Probably the same thing as doing anything else objectionable: It depends on how offensive the Good NPCs find it. There are good necromancers and terribly pragmatic people of all alignments who'd let it pass. Others might not. Heck, there will even be evil characters who will violently object.
That is an issue. Everyone needs to be on the same page, and the players need to trust each other. All I can say is talk it over with the other people in the campaign, openly discuss everyone's boundries boundaries, limits and confort zones.
This is true if and only if part of the working together includes possible redefinition of the terms "Good" and "Evil", or in some cases redefine the personalities of existing characters, or in one case (Paladins) redefining the rules of the game.
Are you really suggesting that there are times when groups shouldn't try and work together to make the game enjoyable for everyone? That can't be what your saying, because it wouldn't make any sense.
What's wrong with the players and DM conspiring to create a context in which good and evil characters can work together? And how does that equate to 'redefining Good and Evil'? Even if it did, so what, if we're all having a good time?
In every campaign I've played in, people have had to redefine their characters to some extent in order to accomodate the other players. I've always felt that was a skill to cultivate when playing RPG's, since so much of the game involves negotiations and compromise, in the both the in-game and metagame sense.
As for Paladins... well, yeah, they're screwed.
This rather gets into the realm of, "Sure, you can fit a square peg into a round hole - if you are willing to employ a chisel."
Not to wax all "Matrix-y", but... there is no peg, there is no hole, and there sure as hell isn't any chisel. Finding reasons for a group to work together is only as hard as you make. Consider how fraught with improbability the iconic party is; knight, priest, heathen wizard, and guy who steals things. And the iconic meet-up scenario; "Uh... you all meet in a tavern". No-one complains too loudly about the logical loopholes required to make that work, so why is it so different when it comes to rationalizing why differently-aligned characters can adventure together?
Stressing what can be done rather glosses over the question of what should be done.
A lawful evil villain methodically takes what he wants within the limits of his code of conduct without regard for whom it hurts. He cares about tradition, loyalty, and order but not about freedom, dignity, or life. He plays by the rules but without mercy or compassion. He is comfortable in a hierarchy and would like to rule, but is willing to serve. He condemns others not according to their actions but according to race, religion, homeland, or social rank. He is loath to break laws or promises.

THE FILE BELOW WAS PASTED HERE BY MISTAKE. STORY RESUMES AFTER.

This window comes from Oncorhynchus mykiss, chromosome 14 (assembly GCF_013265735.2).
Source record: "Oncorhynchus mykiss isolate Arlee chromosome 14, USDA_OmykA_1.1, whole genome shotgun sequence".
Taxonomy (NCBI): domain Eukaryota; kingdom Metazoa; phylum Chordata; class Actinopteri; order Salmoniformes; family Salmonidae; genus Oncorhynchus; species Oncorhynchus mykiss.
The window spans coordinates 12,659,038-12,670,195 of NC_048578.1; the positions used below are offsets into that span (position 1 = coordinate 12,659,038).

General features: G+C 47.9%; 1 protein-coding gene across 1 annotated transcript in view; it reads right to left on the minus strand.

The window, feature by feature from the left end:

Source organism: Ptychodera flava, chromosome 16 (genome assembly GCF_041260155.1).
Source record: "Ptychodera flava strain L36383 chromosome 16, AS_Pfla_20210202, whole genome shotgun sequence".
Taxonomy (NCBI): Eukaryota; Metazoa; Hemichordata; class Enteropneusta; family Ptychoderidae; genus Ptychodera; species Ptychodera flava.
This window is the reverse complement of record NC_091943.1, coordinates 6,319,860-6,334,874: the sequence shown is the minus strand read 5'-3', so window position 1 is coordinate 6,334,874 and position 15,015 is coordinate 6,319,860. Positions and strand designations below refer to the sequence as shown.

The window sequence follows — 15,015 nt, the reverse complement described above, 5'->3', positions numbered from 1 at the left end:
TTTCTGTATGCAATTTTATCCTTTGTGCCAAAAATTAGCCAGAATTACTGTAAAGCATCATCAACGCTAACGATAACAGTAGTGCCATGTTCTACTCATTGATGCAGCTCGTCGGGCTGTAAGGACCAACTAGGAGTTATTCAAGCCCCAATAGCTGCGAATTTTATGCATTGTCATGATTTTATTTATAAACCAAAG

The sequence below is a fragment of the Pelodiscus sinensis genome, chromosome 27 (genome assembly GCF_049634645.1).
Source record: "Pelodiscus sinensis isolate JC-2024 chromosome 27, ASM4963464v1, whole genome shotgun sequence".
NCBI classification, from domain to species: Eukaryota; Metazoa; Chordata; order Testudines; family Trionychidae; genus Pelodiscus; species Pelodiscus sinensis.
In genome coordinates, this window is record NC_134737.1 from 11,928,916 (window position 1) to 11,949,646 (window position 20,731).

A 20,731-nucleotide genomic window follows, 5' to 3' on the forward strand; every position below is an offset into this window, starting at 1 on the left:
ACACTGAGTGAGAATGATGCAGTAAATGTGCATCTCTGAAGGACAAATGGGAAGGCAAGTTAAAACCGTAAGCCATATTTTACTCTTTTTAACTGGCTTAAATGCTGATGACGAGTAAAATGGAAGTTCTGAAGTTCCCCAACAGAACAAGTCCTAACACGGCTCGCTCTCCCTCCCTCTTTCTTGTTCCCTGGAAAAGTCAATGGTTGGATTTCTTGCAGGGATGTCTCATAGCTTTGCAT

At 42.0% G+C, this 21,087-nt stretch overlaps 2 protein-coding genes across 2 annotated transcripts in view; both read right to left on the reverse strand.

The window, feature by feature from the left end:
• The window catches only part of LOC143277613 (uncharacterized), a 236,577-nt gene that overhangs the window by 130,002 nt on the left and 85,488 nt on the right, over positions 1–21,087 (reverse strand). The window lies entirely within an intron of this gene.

This reluctance comes partly from his nature and partly because he depends on order to protect himself from those who oppose him on moral grounds. Some lawful evil villains have particular taboos, such as not killing in cold blood (but having underlings do it) or not letting children come to harm (if it can be helped). They imagine that these compunctions put them above unprincipled villains.
As my girlfriend pointed out after her first job in an office, many large Corporations would qualify as Lawful Evil. They do whatever they can within the laws to make as much money as possible, regardless of whether they mistreat the environment, the populace, or their own employees.
Lawful Evil does exist in the real world...and it co-exists with everybody else without too many problems.
Players took alignments for their characters, and in doing so sent the following messages to their DM:
Lawful Good: 'I'll be pushy and shove others around, but not so much the DM stops me. I'm experienced socially, so I'll get my way in things.'
Neutral Good: 'I'll behave myself, so I can stay in the group.'
Chaotic Good: 'I'll try to get away with as much as possible, without alienating everyone.'
Lawful Neutral: 'I'm here to fit in. I'm a team player.'
Neutral: 'I want to play, but am not sure how I fit in.'
Chaotic Neutral: 'I will run riot through this scenario. What, there are other players at the table too?'
Lawful Evil: 'I know how to mess over the other players, and will. But I'm clever enough to get away with it.'
Neutral Evil: 'I'm here to mess everyone over. This is about fun? Yes indeed: my fun.'
Chaotic Evil: 'I'm here to mess everyone over. By the way, rules do not apply to me.'
It shouldn't have been that way, but that was the way it was.
Here's MY idea of the message that ought to have been sent to the DM:
Lawful Good: 'I want to have fun, I want all of you to have fun, and I want the DM to have fun. My character will act like this (description follows) if the DM deems this will fit within his scenario and everyone else is reasonably comfortable with it.'
Neutral Good: (as above)
Chaotic Good: (as above)
Lawful Neutral: (as above)
Neutral: (as above)
Chaotic Neutral: (as above)
Lawful Evil: (as above)
Neutral Evil: (as above)
Chaotic Evil: (as above)
Mature players appreciate party infighting ruins the game and wastes valuable real-world time.
Immature players ... are immature players ...